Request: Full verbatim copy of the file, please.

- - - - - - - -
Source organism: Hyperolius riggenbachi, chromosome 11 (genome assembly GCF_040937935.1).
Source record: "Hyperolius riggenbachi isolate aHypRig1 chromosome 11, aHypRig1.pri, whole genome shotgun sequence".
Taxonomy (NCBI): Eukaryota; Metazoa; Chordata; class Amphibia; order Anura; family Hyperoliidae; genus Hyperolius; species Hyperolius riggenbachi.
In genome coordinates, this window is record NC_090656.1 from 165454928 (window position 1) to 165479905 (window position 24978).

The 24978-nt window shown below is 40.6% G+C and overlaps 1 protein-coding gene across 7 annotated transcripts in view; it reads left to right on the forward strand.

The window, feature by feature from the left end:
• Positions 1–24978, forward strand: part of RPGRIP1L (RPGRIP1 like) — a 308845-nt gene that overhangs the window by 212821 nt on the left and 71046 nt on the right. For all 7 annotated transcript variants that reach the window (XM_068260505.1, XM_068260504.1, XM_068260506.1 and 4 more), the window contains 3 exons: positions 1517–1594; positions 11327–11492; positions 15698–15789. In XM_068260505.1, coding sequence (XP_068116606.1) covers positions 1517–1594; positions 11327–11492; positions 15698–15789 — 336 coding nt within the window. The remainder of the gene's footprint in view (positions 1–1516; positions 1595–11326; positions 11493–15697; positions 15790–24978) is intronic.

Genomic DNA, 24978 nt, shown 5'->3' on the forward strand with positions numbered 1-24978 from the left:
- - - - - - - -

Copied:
Source organism: Hyperolius riggenbachi, chromosome 11 (genome assembly GCF_040937935.1).
Source record: "Hyperolius riggenbachi isolate aHypRig1 chromosome 11, aHypRig1.pri, whole genome shotgun sequence".
Taxonomy (NCBI): Eukaryota; Metazoa; Chordata; class Amphibia; order Anura; family Hyperoliidae; genus Hyperolius; species Hyperolius riggenbachi.
In genome coordinates, this window is record NC_090656.1 from 165454928 (window position 1) to 165479905 (window position 24978).

The 24978-nt window shown below is 40.6% G+C and overlaps 1 protein-coding gene across 7 annotated transcripts in view; it reads left to right on the forward strand.

The window, feature by feature from the left end:
• Positions 1–24978, forward strand: part of RPGRIP1L (RPGRIP1 like) — a 308845-nt gene that overhangs the window by 212821 nt on the left and 71046 nt on the right. For all 7 annotated transcript variants that reach the window (XM_068260505.1, XM_068260504.1, XM_068260506.1 and 4 more), the window contains 3 exons: positions 1517–1594; positions 11327–11492; positions 15698–15789. In XM_068260505.1, coding sequence (XP_068116606.1) covers positions 1517–1594; positions 11327–11492; positions 15698–15789 — 336 coding nt within the window. The remainder of the gene's footprint in view (positions 1–1516; positions 1595–11326; positions 11493–15697; positions 15790–24978) is intronic.

Genomic DNA, 24978 nt, shown 5'->3' on the forward strand with positions numbered 1-24978 from the left: